Impedance Compensation Circuits
by Isaac MCN
DIY loudspeaker beginners usually start off with off-the-shelf crossovers. These are designed using equations from textbooks, which assume a resistive load. Loudspeakers are far from resistive! To the unsuspecting, untrained, listener the results of using textbook filters may sound OK, but it will be shown that such crossovers fail to do what they're supposed to do.
1. Textbook Crossovers -- Some Basics
Ohm's law states that voltage equals the product of current and resistance. Given the following circuit,
<insert VR1R2 series circuit here>
The current through the circuit is simply 2V / 2Ohms = 1A and the voltage across R1 is 1V = the voltage across R2 as well -- the voltage was divided in half into the 2 resistors. If R1 where to be bypassed [0 resistance], then the full 2V will appear across R2. If, on the other hand, R2 were to be infinitely large [R2 is effectively disconnected], then no voltage would be measured across R2. These overservations hold for any frequency of the applied voltage because resistors are not reactive.
If R1 were to be substituted with a fixed value inductor, which has a rising impedance with frequency, then the voltage division between both loads would varry with frequency.
1. Off-The-Shelf Crossovers Or Textbook Crossovers
Circuit analysis books introduce filter design using examples with purely resistive loads.
1. The Electrodynamic Loudspeaker
An electrodynamic loudspeaker has a vibrating cone -- held in place by a spider and surround assembly -- powered by a permanent magnet-voice-coil motor. The springiness of the suspension and mass of the cone form a 2nd-order resonant system. A typical electical impedance measurement looks like the following graph.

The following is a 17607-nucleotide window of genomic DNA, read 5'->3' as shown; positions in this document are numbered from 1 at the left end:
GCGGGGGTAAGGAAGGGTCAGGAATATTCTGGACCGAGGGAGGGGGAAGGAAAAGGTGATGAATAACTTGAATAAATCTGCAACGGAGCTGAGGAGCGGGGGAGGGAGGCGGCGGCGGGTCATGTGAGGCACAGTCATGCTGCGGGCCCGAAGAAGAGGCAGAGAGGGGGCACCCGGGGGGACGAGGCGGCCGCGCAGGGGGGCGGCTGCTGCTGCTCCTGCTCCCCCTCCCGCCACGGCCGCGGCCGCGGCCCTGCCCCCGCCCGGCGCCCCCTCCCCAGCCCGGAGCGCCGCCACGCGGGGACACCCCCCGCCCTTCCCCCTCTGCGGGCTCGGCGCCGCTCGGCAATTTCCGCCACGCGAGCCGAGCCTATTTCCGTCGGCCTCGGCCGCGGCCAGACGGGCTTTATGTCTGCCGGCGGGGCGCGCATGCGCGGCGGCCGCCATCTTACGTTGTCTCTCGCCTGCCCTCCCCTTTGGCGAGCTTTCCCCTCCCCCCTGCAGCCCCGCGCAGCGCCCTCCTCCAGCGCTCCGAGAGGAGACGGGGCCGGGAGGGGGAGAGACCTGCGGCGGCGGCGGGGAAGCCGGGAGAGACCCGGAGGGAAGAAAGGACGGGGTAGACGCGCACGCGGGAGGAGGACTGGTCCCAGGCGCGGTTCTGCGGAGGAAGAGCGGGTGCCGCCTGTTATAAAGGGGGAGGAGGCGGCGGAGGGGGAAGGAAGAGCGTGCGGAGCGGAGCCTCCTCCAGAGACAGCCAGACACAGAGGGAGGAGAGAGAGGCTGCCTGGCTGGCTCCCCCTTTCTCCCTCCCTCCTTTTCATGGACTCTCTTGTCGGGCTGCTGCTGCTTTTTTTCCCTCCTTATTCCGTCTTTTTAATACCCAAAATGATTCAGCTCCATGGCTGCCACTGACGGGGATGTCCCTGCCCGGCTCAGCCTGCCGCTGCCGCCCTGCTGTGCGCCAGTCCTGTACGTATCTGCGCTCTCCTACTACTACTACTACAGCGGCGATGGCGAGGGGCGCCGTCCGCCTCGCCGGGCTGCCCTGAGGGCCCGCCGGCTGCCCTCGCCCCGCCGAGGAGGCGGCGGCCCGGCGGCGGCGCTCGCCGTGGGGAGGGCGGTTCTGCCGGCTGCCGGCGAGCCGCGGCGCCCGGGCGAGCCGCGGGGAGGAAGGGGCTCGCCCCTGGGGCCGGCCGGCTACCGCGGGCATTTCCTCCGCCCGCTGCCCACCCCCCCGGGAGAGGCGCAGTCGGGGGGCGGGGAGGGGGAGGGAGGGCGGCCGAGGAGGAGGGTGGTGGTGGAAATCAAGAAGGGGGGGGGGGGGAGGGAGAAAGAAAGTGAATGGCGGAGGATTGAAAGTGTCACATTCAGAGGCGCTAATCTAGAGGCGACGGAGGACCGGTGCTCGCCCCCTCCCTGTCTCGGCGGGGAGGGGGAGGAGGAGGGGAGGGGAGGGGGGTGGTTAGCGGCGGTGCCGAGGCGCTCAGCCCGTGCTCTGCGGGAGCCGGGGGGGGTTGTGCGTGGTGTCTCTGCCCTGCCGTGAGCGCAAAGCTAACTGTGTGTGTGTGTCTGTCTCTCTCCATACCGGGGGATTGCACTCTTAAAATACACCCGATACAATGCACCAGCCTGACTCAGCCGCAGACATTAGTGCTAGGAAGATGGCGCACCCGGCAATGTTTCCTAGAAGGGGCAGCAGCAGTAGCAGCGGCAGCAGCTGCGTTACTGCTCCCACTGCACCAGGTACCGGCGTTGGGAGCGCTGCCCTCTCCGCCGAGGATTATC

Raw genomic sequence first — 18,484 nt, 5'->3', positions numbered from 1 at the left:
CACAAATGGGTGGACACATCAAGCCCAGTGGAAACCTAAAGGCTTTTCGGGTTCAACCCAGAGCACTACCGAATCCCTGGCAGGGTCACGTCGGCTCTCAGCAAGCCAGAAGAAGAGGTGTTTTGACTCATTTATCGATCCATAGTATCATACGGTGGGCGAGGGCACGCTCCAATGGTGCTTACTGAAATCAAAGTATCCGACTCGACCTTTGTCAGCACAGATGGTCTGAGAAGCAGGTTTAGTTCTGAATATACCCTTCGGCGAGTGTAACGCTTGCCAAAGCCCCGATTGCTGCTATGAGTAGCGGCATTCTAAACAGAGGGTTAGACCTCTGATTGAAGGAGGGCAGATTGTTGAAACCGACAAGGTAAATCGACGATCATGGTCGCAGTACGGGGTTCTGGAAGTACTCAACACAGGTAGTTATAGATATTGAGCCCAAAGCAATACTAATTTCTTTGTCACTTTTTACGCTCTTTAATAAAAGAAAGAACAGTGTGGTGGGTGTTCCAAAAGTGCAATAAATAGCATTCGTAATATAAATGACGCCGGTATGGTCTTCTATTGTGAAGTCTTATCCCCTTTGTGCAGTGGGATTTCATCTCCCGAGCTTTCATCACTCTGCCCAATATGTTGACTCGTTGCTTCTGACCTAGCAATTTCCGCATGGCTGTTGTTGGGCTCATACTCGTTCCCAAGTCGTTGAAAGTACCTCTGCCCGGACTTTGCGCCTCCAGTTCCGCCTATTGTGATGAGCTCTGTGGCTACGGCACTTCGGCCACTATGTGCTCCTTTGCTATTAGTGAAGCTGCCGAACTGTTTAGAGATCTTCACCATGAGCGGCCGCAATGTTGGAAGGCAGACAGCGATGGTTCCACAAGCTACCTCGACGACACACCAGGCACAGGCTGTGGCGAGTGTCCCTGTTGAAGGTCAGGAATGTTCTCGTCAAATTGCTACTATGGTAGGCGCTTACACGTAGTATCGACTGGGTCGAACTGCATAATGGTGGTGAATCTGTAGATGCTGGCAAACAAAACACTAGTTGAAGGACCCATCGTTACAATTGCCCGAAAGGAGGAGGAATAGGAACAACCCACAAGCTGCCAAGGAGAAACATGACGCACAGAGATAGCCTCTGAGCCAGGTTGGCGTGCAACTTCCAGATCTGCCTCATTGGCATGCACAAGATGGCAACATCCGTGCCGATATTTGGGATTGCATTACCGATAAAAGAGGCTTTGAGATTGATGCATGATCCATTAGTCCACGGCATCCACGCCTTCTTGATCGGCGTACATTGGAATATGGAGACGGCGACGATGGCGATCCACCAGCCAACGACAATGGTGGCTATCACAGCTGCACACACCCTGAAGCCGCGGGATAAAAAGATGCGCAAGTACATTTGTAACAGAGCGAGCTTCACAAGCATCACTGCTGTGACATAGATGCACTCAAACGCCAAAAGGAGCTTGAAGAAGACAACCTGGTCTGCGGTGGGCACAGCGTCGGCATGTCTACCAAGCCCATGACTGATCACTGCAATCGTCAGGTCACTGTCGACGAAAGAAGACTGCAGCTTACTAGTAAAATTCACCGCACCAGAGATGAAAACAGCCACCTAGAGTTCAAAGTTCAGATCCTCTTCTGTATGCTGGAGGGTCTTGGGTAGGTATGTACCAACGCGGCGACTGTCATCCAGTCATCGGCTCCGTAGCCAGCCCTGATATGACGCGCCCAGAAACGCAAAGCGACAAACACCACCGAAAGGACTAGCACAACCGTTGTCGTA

where one can see a peak centered around the resonance frequency of the device under test and a rising impedance due to the voice-coil inductance. There is always a peak because a loudspeaker tends to vibrate more at its resonance frequency and this induces more opposing current through the voice-coil.
IMPEDANCE COMPENSATION CIRCUITS
by Isaac MCN
Often an available amplifier is more comfortable with flat-impedance loads. In reality a loudspeaker has a complex impedance. To compensate for this, circuits can be designed and implemented. Probably the most common impedance compensation circuit is the so-called Zobel network, which has a few derivatives the simplest being the capacitor-resistor network. The full Zobel network would also compensate for the resonance impedance peak of the driver at the resonant frequency, Fs.
One of the most famous drivers in the DIY world is the Vifa P17WJ-00-08. Many builders use it because it has a smooth frequency response and resonable bandwidth. Because many constructors use it, the said driver was chosen to be modeled in this website. The following is a picture of the the driver unit along with its Thiele-Small Parameters.